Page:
Planners are still seeking the optimum path of least resistance for a proposed nonmotorized trail linking Cortez, Mesa Verde National Park, and Mancos.
Paths to Mesa Verde envisions a 20-mile trail connecting local towns and area attractions, including the Montezuma County fairgrounds, the Phil’s World trails, and Southwest Colorado Community College.
The ambitious project is in its third year of a planning phase being funded by local county and municipal governments and a $400,000 grant from the Colorado Department of Transportation.
“The main challenge is right of way agreements through private property for the trail,” county land planner James Dietrich said Monday during a community meeting attended by about 40 people.
For the past year, trail contractors and the county have been knocking on doors of dozens of landowners to see if they will consider offering easements, either through leases or by selling segments of land.
They were asked to mark up property maps – red for no way, yellow maybe, and green for yes – on the easement potential.
“An issue we have run into is that some of the private land is owned by absentee owners or investment groups difficult to reach,” said project planner Kathy Fulton.
The trail could run on the north or south side of the highway, or both. Maps show a lot of red, but there are still potential routes around them, Dietrich said.
“It is likely the trail would need to travel along the highway corridor in some places, and have at least one highway crossing,” he said.
Public surveys show overwhelming support for the trail, and there is a strong preference for it to be through the countryside, rather than along the U.S. 160 shoulder.
Planners have narrowed in on four possibilities for the trail based on topography and best opportunities to gain easements.
One option shows the trail beginning at the Montezuma-Cortez High School and connecting to the county fairgrounds. From there it could cross the highway through a tunnel or elevated bridge to connect with Phil’s World. Surface crossings of the highway are not being considered.
Pending successful easements, it could continue to the community college. If needed, it may cross over U.S. Highway 160 via the Mesa Verde National Park overpass.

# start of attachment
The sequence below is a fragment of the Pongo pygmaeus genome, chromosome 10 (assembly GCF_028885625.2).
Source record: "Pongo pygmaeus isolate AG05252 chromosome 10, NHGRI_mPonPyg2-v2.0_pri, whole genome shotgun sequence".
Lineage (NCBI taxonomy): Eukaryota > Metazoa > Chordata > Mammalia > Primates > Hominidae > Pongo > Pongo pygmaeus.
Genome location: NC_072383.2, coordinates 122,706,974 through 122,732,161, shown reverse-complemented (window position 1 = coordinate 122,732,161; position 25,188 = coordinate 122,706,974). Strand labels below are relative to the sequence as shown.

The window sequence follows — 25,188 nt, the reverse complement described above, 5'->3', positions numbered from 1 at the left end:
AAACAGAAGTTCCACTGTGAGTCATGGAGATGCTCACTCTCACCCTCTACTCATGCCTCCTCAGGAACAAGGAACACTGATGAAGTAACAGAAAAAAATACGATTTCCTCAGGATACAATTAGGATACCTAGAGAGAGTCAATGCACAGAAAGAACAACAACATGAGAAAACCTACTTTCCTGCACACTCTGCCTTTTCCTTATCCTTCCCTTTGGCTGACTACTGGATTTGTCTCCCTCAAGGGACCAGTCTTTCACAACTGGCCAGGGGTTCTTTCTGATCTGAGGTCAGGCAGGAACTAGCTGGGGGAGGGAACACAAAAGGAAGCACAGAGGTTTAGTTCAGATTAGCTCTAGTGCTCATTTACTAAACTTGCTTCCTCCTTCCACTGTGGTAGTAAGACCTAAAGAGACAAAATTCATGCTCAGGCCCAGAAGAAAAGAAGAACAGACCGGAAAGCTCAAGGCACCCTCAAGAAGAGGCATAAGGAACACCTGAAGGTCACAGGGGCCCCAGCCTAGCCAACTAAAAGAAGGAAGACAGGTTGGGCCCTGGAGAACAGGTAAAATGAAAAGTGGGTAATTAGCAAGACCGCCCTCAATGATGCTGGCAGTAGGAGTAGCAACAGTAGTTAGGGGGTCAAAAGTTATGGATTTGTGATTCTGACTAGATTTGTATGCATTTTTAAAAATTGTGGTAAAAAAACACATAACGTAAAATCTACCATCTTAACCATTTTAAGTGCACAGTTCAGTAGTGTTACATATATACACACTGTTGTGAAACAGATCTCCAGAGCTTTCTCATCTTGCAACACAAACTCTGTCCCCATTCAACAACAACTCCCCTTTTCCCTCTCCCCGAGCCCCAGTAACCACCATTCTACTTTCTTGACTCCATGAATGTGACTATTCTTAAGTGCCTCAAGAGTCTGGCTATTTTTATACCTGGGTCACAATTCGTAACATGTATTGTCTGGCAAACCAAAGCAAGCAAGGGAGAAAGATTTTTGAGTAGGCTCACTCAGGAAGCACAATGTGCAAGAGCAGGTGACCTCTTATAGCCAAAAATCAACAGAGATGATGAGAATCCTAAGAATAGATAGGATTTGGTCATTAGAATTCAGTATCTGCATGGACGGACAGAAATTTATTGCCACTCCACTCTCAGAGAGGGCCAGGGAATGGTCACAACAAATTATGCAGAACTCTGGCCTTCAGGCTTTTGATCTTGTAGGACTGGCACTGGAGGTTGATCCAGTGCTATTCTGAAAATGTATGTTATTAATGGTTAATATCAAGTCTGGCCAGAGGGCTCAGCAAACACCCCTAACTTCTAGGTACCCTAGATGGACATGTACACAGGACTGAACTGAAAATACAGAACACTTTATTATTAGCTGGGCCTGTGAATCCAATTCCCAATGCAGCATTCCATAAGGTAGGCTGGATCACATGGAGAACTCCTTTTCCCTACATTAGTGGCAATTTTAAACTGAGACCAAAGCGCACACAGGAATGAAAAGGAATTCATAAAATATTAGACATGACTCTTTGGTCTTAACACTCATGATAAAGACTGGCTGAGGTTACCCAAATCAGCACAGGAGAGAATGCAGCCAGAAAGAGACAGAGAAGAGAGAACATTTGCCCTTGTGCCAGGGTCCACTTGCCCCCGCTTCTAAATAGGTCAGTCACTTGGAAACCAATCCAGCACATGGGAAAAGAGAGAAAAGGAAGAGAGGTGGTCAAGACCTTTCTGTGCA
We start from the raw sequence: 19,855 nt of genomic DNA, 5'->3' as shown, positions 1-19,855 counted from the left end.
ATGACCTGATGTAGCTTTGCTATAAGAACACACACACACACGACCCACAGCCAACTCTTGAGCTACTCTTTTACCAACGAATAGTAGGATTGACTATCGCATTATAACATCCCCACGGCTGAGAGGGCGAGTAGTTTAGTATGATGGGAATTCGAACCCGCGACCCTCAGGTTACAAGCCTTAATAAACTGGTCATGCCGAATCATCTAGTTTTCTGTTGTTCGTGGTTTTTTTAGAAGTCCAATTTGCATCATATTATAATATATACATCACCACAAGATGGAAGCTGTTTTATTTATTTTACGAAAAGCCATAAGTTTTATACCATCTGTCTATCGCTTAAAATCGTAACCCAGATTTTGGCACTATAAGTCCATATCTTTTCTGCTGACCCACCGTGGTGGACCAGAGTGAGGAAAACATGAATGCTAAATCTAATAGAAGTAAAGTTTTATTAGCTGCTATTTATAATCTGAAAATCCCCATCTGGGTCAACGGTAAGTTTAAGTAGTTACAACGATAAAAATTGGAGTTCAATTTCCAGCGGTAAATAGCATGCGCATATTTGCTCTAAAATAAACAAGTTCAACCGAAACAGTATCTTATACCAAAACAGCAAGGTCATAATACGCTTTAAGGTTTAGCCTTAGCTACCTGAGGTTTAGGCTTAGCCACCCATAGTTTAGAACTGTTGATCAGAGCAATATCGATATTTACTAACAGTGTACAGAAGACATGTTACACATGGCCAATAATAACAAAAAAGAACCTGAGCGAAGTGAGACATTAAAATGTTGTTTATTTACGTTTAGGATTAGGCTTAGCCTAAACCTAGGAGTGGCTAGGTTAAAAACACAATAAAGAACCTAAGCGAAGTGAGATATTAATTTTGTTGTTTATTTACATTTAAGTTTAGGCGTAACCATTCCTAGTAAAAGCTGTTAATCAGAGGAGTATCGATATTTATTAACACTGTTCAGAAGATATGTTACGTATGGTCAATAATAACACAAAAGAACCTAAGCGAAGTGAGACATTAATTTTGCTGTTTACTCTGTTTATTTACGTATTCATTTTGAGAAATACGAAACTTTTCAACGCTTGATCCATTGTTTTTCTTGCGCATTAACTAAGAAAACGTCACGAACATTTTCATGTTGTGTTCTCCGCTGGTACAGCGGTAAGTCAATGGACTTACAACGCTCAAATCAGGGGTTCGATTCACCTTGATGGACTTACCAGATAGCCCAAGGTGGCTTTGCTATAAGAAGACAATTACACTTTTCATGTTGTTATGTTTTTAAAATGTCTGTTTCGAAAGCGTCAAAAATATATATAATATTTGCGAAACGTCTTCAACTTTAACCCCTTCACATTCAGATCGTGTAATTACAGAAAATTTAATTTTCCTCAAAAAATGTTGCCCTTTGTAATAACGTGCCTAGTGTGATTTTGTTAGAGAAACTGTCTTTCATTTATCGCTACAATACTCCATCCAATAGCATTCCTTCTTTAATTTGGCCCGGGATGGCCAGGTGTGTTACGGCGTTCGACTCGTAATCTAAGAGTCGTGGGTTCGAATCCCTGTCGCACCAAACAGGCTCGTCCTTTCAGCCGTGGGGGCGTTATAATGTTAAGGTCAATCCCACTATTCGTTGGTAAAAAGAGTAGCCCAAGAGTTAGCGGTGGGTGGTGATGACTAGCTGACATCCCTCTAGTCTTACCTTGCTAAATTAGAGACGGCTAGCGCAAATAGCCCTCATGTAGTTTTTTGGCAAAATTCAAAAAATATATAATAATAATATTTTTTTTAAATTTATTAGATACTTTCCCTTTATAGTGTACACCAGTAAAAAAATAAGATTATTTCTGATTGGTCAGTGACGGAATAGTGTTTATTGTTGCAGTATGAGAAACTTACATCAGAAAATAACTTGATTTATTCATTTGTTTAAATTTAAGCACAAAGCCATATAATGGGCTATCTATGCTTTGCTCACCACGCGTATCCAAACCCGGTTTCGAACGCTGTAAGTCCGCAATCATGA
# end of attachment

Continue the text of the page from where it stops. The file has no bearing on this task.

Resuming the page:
An audience member said there is concern about liability to property owners if a trail user has an accident or wanders off the trail and is injured.
Trail planner Anthony Pratt, of Loris and Associates, said Colorado has strong recreation laws that protect property owners from liability when trail users get in trouble on or off the trail.
“You can thank the ski industry for the strong laws protecting property owners from recreation use liability,” he said.
It was noted that some ranchers have expressed concerns about the trail having an impact on ranching operations, including dogs that stray from the trail and harass livestock.
Fulton said it is not uncommon for recreation trails to successfully cross through ranching areas. Fencing, education and signage has been shown effective in keeping recreationists and livestock separated, she said.
Width and surface of the trail have not been determined, and total costs have not been estimated. Horse enthusiasts urged that a trail parallel to the main one be considered specifically for horse travel.
The next step in the process is obtaining additional funding for the trail through state and federal grants, negotiating easements, conducting federal and state environmental reviews, and trail design work, Dietrich said.
“We will begin applying for grants in 2018 and will be setting up a fund for private donations as well,” he said.
In 2016, Paths to Mesa Verde was listed as a top priority for the state, which puts the project in a good position to be awarded grant funding, he said.